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The Rent Divide: Is London the new Toronto?

The Rent Divide: Is London the new Toronto?

Credit: ANGELA MCINNES

Opinion: London is evolving into the next Toronto as the rental market soars.


Ilhan Aden | Interrobang | Opinion | February 19th, 2021




Editorial opinions or comments expressed in this online edition of Interrobang newspaper reflect the views of the writer and are not those of the Interrobang or the Fanshawe Student Union. The Interrobang is published weekly by the Fanshawe Student Union at 1001 Fanshawe College Blvd., P.O. Box 7005, London, Ontario, N5Y 5R6 and distributed through the Fanshawe College community. Letters to the editor are welcome. All letters are subject to editing and should be emailed. All letters must be accompanied by contact information. Letters can also be submitted online by clicking here.
Never did I think I would live long enough in London Ontario to complain about how expensive the city has gotten, but here we are in 2021 with the lowest vacancy rate in almost a decade.

If you are fortunate enough not to worry about the rising cost of rentals you may be in the minority here.

Known as the Forest City, London has always been praised for its inviting greenery and small city charm. But in recent years, Londoners being priced out of both the rental and housing market has been the talk of the town.

Some blame the rising cost of living for the mass exodus from Toronto and the GTA, while others focus on families wanting more space and sanity.

Although decreasing, rent in Toronto is slightly higher than that of the national average at around $1,800 but with rent rising seven per cent in 2020, London is now inching closer to that average than ever before.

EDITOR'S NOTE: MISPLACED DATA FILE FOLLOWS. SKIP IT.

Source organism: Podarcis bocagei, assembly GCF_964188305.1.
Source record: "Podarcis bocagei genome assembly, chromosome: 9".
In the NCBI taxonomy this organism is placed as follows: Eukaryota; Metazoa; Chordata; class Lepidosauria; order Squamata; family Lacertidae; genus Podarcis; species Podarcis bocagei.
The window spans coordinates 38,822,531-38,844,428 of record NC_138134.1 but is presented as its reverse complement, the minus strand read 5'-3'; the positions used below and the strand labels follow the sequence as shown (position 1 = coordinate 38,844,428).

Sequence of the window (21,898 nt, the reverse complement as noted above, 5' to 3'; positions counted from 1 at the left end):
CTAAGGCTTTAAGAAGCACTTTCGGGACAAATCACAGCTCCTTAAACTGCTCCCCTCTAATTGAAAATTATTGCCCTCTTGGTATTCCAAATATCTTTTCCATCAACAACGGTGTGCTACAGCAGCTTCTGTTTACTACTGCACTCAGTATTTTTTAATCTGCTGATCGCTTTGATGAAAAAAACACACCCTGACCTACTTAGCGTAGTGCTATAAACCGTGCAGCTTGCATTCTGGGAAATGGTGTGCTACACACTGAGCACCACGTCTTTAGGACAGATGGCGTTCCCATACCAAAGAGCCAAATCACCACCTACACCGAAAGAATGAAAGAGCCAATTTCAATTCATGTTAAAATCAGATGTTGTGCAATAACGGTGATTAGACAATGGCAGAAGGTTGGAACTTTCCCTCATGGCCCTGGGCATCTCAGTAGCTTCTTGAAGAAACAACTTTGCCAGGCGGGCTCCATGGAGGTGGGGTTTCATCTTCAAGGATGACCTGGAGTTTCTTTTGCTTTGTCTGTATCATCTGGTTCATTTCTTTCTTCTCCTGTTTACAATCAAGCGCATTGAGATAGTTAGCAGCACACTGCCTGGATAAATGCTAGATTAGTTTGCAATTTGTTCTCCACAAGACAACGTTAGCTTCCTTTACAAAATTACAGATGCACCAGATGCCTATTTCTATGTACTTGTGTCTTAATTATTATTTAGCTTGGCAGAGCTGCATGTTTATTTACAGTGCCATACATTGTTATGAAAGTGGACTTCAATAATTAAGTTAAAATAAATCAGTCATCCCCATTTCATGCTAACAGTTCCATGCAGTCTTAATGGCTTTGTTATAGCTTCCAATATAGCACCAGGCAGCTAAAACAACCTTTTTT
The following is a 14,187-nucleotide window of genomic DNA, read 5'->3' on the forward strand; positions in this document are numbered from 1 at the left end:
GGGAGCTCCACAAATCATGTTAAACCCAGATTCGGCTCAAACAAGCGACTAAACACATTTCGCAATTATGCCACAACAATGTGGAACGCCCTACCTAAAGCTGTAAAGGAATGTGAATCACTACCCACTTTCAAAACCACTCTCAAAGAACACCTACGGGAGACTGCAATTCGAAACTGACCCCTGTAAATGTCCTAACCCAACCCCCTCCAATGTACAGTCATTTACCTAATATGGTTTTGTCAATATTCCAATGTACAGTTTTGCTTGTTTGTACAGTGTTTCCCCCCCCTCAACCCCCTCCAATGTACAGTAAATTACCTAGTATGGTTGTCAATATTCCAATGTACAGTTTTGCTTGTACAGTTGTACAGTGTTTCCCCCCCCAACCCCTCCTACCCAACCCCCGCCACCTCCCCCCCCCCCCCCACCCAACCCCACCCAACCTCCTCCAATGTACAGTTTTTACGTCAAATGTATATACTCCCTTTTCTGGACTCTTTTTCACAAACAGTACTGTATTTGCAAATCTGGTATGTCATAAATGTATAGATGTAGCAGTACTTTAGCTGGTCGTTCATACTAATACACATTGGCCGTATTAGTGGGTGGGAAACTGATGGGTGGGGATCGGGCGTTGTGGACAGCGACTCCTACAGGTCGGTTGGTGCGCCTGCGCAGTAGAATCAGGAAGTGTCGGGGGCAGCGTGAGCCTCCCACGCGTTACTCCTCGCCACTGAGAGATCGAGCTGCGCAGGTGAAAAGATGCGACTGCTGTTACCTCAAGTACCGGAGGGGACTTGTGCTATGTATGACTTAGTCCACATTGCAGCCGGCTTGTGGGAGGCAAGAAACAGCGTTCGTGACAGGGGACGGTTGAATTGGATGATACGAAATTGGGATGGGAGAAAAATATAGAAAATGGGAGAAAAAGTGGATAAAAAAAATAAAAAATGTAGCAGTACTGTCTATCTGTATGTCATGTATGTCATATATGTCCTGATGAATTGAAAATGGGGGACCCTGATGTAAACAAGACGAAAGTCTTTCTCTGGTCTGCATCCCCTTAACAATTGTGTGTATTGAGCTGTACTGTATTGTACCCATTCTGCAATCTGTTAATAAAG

To put it into perspective, the most expensive one bedroom rental — unsurprisingly in Vancouver — goes for upwards of $1,900; here in London, it is sitting around $1,100 to $1,200.

And it is not just London.

Smaller cities and towns surrounding major cities are seeing similar patterns and problems regarding the rental market.

How is this possible you ask? With the simple infrastructure of supply and demand of course.

Simply put, more people want more apartments and because they are seeking out smaller cities that have vacancies, the price of rent there steadily increases because of the new demand — slowly pricing out locals.

According to a survey conducted by the Canadian Mortgage Housing Corporation last year, only 2.3 per cent of London rentals were considered affordable — affordable being 30 per cent of your household income. This has been applying a significant amount of pressure on the government to help those in poverty seek fair rental pricing.

A proposed solution to the growing problem here in London is Gear-to-Income housing. It is a form of subsidized housing with rent based upon a tenant’s income. The aim is to ensure no more than 30 per cent of one’s income is spent on rent in hopes of rebuilding affordable housing for everyone.

This proposed plan is one of many potential solutions to the increasing cost of living, but it is contingent on support; support for your local MP’s applying the pressure to grow programs like Gear-to-Income housing and support for your local shelters currently housing those in need.

If London wants to avoid the pitfalls of the Toronto rental market, we have a lot of work ahead of us.
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